Same job, some are called “entrepreneurs,” others are treated like criminals
August 7, 2017
What’s the difference between little white girls selling lemonade and little black boys selling water? I’ll wait. Any guesses? Well here you go: one gets to share their “entrepreneurship” with cops, while the other ends up in handcuffs.
Over the past couple of weeks, controversy over permitted and non-permitted street vending has come to an all time high. Police departments across the country have found fresh criminals in the vending business, and due to the overwhelming influence of the media, we are given an up-close glimpse at injustices by both the public as well as the ignorant enforcement.
In early June, attempting to sell flowers outside of a High School graduation without a permit, Juanita Mendez-Medrano was arrested and publicly humiliated in Perris, CA–while just over a week later D.C. teens attempting to sell bottled water and were subsequently cuffed for the “safety of the officers and of the individuals.” Because what’s more dangerous than black teenagers trying to hydrate the community, or better yet make clean money, without a permit? Laws are laws apparently, and the law states: selling goods on the street without a permit is illegal. Yep, these are the rules.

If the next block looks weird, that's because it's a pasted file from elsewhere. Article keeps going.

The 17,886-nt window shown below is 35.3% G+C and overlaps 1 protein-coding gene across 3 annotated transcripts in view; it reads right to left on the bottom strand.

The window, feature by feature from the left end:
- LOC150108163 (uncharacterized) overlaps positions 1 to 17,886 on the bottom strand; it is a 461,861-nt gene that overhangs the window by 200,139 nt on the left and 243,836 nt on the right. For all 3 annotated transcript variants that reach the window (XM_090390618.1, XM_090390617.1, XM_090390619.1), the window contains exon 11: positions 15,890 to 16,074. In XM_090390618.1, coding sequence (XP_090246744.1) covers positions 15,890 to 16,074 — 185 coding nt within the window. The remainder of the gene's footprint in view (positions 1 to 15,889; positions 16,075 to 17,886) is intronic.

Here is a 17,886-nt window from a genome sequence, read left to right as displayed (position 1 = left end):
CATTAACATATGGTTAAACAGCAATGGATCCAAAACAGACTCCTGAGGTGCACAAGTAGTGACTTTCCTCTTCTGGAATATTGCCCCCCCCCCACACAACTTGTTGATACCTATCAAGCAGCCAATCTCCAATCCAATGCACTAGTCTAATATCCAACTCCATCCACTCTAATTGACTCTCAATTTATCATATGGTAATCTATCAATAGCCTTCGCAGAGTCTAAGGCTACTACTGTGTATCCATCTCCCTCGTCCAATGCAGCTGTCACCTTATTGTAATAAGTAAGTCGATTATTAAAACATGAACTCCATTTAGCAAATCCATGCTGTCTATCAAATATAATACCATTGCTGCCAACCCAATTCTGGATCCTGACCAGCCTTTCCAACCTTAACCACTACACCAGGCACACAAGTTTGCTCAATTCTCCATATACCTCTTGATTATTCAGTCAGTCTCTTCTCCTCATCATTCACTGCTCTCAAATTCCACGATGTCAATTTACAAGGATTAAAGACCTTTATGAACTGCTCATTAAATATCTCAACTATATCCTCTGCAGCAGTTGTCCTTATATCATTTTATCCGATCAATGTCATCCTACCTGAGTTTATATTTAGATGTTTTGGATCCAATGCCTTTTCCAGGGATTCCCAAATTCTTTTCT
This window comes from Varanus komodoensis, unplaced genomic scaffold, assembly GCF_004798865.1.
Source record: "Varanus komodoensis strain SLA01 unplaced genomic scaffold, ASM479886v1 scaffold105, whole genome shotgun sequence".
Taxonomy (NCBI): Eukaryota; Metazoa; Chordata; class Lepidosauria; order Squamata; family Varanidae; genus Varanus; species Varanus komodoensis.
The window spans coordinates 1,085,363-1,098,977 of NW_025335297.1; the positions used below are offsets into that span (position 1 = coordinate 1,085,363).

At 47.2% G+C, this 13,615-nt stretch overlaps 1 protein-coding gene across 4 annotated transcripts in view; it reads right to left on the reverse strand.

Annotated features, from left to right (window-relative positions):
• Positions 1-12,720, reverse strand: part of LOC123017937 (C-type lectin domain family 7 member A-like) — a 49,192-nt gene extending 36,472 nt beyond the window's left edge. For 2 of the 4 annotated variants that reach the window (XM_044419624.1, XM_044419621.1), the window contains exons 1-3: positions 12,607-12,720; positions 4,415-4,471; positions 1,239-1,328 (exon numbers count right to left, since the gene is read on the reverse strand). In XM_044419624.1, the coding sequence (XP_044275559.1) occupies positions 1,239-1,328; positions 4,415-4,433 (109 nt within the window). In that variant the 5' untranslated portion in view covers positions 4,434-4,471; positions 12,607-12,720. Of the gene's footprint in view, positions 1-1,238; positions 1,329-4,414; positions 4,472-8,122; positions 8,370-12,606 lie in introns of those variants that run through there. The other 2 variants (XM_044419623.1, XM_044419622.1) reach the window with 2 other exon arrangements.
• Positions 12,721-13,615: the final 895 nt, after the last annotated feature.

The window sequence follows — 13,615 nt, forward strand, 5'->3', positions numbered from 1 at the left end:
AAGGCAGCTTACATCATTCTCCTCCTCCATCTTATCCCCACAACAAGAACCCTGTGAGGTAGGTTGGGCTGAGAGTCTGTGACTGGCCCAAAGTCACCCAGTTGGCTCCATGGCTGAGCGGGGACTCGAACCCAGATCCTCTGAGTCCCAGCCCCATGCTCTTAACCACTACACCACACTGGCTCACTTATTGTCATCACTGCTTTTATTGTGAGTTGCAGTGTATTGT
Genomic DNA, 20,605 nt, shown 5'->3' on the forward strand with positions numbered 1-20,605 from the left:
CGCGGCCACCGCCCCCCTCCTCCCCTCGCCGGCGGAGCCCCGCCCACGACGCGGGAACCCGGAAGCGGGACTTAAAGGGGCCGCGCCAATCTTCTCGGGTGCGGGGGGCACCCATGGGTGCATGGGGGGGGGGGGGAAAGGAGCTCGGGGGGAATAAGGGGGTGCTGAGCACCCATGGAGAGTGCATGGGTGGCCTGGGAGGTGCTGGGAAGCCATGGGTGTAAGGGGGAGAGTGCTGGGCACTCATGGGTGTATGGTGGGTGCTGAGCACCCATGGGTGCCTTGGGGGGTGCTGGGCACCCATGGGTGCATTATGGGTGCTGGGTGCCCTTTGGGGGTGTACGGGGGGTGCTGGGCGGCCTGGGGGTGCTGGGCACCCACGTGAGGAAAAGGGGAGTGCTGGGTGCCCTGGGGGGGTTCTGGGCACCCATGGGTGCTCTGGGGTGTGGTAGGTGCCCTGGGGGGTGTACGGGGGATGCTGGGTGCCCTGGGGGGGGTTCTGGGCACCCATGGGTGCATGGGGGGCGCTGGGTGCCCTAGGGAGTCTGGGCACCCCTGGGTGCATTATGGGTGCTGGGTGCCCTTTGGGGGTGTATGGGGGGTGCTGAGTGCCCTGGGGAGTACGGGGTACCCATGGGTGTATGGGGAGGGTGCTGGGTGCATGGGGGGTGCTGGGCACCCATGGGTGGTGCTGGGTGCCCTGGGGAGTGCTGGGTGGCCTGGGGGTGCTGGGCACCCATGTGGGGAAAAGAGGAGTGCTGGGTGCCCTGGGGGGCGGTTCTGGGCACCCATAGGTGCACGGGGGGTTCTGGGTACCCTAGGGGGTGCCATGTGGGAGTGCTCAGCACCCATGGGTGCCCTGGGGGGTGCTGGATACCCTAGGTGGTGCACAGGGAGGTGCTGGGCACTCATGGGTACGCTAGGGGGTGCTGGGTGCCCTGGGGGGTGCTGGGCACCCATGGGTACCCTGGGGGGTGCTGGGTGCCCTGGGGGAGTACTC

WHOA BUT WAIT, Palo Alto police seem to love to buy lemonade from little caucasian kids without permits. In fact, they love it so much that they not only spent their money, they also found it righteous enough to tweet about!”#CopsLoveLemonadeStands.” 😉
So how exactly are we defining illegal? What does legal even mean? Is there an age threshold? A color threshold? Why exactly are little lemonade makers entrepreneurs, but mothers selling flowers to support their families are criminals? Why do lemonade stands get cop money, while self proclaimed water vendors get cop cuffs?
Last I checked water is better for you anyway, and if you want to get real, if there were a more sustainable job market for society’s immigrants and youth of color, there’d be less necessity to take to the streets in the first place.
Sip on that.